Vocabulary knowledge is a fundamental requirement for school success, not least because of its importance for the acquisition of literacy skills. However, the acquisition of word knowledge entails more than simply extending vocabulary size. In this dissertation, three other aspects of word knowledge were studied: firstly, semantic access, that is the speed with which words’ semantic representations are retrieved; secondly, the structure of individuals’ semantic networks, i.e. the relative prominence of different types of semantic relations represented within these networks; and thirdly, the amount of priming, i.e. automatic activation, of these semantic relations. For each of these aspects of word knowledge, the contribution to individual differences in reading comprehension was assessed, in an attempt to tease apart the vocabulary components that feed into the complex skill that is comprehension. Additionally, differences between monolingual and bilingual minority children were studied.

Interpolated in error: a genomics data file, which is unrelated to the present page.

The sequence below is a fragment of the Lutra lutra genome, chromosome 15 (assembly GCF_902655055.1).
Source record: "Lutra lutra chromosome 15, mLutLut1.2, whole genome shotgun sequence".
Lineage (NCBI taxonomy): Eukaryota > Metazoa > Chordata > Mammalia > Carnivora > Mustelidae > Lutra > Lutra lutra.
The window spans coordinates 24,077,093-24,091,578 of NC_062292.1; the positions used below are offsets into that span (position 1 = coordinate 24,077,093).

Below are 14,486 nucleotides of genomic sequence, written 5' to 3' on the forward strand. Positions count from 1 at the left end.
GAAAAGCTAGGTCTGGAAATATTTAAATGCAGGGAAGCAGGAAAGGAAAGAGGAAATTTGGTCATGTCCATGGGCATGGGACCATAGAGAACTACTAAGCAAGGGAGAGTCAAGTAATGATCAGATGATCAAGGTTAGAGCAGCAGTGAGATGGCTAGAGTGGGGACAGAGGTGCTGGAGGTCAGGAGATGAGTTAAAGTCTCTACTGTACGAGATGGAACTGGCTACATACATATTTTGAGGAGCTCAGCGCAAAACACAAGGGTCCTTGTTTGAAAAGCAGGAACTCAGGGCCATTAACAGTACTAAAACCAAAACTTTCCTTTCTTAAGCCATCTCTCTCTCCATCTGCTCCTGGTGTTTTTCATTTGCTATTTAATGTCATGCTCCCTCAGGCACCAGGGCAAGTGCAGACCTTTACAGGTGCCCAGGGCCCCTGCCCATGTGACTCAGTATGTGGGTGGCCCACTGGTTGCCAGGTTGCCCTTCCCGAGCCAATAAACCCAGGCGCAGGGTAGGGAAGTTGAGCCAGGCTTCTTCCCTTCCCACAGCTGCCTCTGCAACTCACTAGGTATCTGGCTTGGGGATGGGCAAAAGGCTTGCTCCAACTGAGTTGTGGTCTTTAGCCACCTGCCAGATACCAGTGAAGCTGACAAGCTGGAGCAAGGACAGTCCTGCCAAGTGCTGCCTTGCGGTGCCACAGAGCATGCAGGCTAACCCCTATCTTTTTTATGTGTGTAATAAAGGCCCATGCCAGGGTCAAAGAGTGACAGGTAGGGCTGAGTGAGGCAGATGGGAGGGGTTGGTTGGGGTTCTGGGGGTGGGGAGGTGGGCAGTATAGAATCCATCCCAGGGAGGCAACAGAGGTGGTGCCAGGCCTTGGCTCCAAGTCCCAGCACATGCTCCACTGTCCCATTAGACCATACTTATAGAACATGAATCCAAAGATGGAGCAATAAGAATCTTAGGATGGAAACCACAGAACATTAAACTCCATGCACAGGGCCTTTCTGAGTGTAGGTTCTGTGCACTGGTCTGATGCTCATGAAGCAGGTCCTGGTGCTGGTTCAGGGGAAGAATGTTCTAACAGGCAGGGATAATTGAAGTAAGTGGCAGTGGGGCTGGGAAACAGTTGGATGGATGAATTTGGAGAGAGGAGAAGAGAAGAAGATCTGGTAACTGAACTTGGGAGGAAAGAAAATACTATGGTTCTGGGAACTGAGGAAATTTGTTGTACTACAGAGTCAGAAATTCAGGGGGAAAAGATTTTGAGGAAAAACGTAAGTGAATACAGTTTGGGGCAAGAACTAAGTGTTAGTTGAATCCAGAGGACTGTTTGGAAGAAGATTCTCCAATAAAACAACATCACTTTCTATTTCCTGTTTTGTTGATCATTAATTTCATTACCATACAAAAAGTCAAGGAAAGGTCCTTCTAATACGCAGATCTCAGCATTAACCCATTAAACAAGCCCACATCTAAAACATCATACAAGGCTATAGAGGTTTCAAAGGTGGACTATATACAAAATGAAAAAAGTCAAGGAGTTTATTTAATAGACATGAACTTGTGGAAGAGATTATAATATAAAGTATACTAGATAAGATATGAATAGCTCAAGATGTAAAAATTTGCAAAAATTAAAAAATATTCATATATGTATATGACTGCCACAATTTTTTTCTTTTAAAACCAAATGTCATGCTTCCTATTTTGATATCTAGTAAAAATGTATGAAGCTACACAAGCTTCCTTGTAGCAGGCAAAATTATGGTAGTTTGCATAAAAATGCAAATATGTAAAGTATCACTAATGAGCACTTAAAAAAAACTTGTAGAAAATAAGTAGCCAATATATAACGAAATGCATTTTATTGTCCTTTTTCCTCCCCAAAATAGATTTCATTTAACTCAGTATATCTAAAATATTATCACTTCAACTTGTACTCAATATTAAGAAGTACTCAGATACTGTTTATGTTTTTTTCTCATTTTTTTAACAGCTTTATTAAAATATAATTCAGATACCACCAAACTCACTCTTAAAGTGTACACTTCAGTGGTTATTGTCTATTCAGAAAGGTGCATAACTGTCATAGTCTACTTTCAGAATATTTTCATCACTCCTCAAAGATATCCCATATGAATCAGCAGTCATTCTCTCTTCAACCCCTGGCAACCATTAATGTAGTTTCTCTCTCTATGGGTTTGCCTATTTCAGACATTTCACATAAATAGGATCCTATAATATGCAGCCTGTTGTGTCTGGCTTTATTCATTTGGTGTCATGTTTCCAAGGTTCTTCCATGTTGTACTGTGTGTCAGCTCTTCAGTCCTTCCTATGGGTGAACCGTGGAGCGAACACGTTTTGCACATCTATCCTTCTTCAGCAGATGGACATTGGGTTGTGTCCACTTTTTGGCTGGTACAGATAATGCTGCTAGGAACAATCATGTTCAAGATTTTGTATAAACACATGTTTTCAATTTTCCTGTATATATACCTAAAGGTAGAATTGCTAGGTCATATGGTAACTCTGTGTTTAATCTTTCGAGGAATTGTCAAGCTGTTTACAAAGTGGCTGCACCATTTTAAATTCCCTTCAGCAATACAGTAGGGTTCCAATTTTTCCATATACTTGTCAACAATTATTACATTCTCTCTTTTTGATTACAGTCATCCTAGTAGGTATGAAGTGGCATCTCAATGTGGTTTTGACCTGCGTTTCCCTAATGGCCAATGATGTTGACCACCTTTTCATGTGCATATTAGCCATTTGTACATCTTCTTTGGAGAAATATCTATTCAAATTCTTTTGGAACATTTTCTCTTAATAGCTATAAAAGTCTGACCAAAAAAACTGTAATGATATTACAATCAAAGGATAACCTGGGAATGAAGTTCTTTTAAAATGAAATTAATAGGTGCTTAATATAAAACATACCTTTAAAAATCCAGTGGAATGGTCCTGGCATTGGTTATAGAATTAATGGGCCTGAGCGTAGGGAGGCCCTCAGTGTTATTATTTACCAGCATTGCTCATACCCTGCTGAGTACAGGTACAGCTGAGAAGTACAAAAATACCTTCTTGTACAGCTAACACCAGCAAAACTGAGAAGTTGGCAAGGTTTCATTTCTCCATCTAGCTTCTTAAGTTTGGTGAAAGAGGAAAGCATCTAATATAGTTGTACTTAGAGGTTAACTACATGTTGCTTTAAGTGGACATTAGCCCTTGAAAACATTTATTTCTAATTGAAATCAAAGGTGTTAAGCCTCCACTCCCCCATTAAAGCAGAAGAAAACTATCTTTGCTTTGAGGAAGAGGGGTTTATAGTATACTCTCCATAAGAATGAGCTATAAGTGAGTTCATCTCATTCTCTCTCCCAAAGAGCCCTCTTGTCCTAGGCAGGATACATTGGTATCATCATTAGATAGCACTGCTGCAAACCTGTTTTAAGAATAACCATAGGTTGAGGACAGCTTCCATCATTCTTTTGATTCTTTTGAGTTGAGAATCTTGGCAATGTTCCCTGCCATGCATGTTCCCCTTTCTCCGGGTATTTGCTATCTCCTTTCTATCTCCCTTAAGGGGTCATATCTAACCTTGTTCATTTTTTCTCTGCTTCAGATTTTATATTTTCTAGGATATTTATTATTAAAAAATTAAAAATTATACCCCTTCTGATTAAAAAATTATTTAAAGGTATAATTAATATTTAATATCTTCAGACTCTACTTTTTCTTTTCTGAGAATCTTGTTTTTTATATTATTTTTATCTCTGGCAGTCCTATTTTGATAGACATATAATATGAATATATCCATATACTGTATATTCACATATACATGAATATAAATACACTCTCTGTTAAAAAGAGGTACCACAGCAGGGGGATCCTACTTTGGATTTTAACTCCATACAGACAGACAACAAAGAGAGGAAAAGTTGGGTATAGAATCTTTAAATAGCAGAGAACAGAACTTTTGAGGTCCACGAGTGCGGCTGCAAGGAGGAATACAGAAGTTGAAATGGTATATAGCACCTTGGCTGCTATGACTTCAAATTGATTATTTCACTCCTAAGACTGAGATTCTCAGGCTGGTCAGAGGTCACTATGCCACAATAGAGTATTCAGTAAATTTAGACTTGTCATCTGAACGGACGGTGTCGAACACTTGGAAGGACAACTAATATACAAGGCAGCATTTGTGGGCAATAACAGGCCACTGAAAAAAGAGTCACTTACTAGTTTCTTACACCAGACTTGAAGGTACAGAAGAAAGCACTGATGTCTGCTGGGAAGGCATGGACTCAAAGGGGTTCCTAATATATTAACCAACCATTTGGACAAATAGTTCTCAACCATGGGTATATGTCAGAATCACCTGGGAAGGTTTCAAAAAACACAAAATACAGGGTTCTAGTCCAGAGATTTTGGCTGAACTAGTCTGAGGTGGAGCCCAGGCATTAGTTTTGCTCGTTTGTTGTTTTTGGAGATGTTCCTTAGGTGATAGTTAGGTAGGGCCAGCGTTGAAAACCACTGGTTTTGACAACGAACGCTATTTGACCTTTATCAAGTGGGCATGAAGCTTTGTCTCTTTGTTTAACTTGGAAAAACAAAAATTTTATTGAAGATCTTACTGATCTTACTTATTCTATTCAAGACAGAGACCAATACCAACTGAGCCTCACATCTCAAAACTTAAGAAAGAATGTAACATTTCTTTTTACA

The three empirical studies comprising this dissertation – word association, single-word semantic priming and sentence-level semantic priming – showed limited significant differences between monolingual and bilingual participants. On each of the focal vocabulary aspects and most other tasks such as reading comprehension and vocabulary size, the bilingual minority children appeared to perform similarly to their monolingual peers. The predictive value of the vocabulary measures for individual differences in reading comprehension was also found to be limited: although significant contributions of certain associative preferences could be identified, semantic access and priming showed no significant influence on the reading comprehension scores. Overall, the findings emphasize size as the main component contributing to reading comprehension.